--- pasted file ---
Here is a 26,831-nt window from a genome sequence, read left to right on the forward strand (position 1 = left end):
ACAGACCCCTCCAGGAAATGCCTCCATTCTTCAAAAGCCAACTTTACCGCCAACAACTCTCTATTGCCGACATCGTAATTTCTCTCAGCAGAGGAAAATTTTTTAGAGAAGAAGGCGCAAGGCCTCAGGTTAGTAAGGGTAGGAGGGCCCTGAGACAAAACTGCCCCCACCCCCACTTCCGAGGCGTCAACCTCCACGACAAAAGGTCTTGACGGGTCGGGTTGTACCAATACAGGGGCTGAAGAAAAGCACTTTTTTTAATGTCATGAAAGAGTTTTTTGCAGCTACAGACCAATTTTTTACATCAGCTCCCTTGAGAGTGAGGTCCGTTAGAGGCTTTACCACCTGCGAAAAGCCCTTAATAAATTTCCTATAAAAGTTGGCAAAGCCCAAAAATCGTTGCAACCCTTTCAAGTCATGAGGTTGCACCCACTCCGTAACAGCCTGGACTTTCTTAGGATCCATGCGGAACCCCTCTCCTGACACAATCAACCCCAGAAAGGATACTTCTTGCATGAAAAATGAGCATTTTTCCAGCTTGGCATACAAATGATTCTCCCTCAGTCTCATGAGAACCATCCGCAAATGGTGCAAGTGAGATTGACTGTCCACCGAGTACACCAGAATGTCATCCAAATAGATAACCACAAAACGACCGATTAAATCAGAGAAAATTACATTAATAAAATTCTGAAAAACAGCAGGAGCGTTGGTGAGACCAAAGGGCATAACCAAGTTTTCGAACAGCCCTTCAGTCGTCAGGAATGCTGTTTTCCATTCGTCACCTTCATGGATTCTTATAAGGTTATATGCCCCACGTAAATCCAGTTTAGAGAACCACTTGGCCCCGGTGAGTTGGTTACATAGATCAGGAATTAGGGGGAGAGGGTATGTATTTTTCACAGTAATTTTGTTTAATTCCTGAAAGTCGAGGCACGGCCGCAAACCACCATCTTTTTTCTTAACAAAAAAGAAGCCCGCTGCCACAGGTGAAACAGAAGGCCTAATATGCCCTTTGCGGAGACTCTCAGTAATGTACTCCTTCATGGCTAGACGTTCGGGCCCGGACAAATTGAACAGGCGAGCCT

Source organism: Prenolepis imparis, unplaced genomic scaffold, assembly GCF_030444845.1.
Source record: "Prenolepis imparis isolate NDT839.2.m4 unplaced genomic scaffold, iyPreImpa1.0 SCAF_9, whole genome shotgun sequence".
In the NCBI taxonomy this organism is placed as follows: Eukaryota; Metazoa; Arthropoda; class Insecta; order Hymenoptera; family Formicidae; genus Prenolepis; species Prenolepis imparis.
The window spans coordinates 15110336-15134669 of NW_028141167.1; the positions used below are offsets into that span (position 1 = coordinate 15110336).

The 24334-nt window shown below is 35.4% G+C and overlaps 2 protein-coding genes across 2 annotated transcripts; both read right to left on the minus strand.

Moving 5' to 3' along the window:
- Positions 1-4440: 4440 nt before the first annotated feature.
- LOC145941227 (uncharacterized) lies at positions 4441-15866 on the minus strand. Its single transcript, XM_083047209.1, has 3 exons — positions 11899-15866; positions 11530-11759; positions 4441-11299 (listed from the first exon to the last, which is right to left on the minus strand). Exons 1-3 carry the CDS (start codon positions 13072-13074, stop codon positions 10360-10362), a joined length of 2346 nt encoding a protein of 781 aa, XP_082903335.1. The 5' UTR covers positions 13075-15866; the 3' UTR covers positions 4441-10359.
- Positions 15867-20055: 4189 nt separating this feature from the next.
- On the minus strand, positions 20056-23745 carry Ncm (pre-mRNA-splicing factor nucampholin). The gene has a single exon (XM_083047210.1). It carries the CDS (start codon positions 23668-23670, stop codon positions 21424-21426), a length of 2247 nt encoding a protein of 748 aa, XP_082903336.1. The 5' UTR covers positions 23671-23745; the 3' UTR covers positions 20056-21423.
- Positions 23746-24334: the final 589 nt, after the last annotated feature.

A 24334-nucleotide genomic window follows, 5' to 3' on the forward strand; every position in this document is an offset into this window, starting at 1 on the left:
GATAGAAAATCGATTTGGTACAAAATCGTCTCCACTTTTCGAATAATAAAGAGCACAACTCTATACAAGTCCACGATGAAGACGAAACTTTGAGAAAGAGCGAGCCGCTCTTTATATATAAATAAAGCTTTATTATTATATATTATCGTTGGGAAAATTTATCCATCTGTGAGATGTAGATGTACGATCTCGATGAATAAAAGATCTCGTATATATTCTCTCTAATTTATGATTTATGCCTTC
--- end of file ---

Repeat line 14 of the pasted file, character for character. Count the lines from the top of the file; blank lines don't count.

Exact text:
A 24334-nucleotide genomic window follows, 5' to 3' on the forward strand; every position in this document is an offset into this window, starting at 1 on the left: